by Florian M. Cortese
Butte, Montana at one time produced 1/4 of all of the world's copper which earned Butte the title of "the richest hill on earth." It was doted with numerous mine shafts which were identified by these structures called gallus frames. The miners were delivered down into the mine shafts in "cabs" that were raised and lowered by steel engines located in the hoist house. It is said that Butte is a mile high and a mile deep, since many of the shafts dropped that far into the earth.
Near midnight on June 8, 1917, a fire broke out at the 2,400 foot level of the Granite Mountain Mine. It quickly spread to the neighboring Speculator Mine. Fire, smoke, and gas claimed the lives of 168 miners. The memorial, built in 1996, features letters to families from the fallen miners, a reproduction of the story in the Butte newspaper, and the names of the miners who gave their lives. The plaza of the memorial is paved with bricks bearing families’ remembrances. The memorial also provides a panoramic view of the remnants of mining activities on the Butte Hill from its earliest days to the open pit copper mining that continues today. The Speculator headframe is the only remaining structure at the site of this tragedy, which at the time was the deadliest such industrial accident in the world.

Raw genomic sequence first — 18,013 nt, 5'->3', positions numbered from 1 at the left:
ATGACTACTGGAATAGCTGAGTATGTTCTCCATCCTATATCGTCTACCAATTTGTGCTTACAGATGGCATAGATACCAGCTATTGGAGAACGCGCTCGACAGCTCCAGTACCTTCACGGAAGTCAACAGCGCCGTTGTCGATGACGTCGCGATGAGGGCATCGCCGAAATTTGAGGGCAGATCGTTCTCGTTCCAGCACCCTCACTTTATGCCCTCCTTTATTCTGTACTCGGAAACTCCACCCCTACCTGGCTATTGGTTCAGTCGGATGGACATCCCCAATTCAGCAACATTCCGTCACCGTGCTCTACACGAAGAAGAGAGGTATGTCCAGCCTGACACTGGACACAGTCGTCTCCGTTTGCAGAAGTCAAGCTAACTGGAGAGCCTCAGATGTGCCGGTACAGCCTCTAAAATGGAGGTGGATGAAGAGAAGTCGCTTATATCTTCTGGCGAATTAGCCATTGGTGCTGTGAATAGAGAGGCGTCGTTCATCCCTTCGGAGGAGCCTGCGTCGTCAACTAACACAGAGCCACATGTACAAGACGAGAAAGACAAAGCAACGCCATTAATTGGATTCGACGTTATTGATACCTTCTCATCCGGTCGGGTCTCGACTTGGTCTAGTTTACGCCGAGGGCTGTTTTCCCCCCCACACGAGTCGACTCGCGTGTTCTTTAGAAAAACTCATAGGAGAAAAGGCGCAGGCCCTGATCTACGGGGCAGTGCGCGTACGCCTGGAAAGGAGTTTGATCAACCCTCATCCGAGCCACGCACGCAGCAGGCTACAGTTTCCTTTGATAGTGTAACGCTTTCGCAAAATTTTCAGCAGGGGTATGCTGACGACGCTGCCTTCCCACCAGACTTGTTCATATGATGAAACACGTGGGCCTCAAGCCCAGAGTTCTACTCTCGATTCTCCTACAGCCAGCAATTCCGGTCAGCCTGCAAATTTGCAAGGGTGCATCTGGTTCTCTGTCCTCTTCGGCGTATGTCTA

An elaborate walking trail winding nearly 4 miles through the hills surrounding many of the remaining head frames has been established. I shot this with my Canon 5D Mark III and 24-105 f/4L lens at 47mm, ISO 200, f/8, 1/1600s and converted it to B&W using Silver Efex Pro. I did use control points on the sky and hoist house to increase the structure slider to bring out more detail/texture.